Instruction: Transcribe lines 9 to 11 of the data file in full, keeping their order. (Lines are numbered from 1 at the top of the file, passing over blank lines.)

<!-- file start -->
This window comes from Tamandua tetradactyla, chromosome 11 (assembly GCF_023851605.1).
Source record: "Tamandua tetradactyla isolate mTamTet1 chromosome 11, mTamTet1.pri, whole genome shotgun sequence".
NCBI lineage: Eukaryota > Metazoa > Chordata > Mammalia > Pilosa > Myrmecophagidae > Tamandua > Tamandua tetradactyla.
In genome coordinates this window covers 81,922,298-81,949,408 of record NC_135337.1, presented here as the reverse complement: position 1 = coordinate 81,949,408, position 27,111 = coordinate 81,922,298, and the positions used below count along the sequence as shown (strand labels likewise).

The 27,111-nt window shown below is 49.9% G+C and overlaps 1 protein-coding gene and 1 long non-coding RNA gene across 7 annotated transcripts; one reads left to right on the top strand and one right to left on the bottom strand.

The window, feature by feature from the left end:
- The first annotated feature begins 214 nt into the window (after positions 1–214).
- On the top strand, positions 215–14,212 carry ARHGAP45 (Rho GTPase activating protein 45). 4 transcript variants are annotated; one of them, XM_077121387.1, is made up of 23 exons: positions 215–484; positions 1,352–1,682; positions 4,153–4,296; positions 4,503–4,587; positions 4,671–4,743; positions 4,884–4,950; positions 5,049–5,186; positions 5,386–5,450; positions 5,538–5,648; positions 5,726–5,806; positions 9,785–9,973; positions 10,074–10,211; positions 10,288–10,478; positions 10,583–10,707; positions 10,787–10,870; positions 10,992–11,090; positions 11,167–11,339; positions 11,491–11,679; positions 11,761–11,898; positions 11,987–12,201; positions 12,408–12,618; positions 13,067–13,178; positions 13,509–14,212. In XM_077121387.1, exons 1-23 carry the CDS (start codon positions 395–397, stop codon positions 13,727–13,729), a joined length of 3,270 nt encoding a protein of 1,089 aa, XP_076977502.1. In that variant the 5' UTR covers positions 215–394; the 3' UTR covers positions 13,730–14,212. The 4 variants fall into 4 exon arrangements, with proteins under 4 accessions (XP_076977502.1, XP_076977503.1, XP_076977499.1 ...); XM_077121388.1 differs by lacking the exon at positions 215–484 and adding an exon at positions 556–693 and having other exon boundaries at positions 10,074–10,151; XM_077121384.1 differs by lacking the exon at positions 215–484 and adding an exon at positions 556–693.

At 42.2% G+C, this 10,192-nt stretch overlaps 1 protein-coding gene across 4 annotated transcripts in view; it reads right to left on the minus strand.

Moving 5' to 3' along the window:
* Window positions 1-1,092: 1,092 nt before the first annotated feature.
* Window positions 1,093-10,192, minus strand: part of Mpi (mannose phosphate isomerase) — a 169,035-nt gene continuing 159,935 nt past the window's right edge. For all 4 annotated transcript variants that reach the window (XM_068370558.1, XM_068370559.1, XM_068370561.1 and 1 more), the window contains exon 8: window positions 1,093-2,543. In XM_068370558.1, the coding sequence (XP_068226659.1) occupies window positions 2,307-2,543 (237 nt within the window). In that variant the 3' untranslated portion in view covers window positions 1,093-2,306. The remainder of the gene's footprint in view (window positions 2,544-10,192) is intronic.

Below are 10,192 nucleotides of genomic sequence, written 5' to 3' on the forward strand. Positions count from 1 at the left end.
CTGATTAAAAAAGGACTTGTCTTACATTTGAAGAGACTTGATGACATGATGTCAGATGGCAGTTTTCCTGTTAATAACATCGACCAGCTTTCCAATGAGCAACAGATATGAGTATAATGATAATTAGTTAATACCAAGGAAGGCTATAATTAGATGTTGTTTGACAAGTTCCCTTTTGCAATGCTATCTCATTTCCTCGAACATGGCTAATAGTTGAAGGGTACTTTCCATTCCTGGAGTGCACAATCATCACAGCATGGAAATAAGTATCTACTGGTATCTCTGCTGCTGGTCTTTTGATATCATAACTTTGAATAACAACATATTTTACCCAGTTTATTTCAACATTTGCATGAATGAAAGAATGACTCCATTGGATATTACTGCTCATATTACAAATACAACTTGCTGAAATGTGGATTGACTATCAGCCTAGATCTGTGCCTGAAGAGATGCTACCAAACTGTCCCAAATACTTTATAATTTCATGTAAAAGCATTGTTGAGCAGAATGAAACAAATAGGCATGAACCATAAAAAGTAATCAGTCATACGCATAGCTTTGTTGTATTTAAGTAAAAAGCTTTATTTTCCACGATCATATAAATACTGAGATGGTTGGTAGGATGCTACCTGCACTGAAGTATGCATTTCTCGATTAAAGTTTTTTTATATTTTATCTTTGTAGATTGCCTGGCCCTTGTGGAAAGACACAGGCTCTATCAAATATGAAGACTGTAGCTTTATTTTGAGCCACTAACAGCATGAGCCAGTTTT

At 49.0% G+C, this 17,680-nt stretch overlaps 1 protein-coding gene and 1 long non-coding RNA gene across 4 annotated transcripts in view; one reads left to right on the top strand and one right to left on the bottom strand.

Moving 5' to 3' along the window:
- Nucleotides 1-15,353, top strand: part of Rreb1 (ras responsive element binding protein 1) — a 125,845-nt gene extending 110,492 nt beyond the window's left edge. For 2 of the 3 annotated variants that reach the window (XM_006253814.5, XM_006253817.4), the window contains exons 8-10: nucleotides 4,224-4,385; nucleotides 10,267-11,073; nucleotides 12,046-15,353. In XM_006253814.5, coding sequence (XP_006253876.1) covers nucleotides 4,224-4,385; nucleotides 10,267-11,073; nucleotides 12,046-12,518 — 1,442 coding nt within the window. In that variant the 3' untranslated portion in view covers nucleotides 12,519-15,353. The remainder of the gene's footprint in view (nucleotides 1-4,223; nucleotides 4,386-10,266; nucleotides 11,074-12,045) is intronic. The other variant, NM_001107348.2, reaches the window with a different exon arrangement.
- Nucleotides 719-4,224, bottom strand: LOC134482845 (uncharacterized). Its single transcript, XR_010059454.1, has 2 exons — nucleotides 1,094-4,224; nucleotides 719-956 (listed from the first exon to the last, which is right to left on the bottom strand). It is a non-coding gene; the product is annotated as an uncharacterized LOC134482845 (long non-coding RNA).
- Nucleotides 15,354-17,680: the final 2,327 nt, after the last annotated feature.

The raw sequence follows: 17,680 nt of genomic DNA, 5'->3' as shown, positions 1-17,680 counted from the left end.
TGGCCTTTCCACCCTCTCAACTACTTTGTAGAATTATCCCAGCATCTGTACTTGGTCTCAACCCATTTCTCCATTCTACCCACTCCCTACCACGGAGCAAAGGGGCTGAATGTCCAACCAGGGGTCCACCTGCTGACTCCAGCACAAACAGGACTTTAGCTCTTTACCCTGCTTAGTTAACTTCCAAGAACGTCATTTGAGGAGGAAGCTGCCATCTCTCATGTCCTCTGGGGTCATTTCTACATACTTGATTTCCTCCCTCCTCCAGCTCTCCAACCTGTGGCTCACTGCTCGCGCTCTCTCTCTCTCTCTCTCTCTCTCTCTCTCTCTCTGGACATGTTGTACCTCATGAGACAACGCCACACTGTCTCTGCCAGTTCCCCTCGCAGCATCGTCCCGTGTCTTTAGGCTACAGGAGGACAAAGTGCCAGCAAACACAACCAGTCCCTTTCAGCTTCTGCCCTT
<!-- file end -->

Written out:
At 42.2% G+C, this 10,192-nt stretch overlaps 1 protein-coding gene across 4 annotated transcripts in view; it reads right to left on the minus strand.

Moving 5' to 3' along the window:
* Window positions 1-1,092: 1,092 nt before the first annotated feature.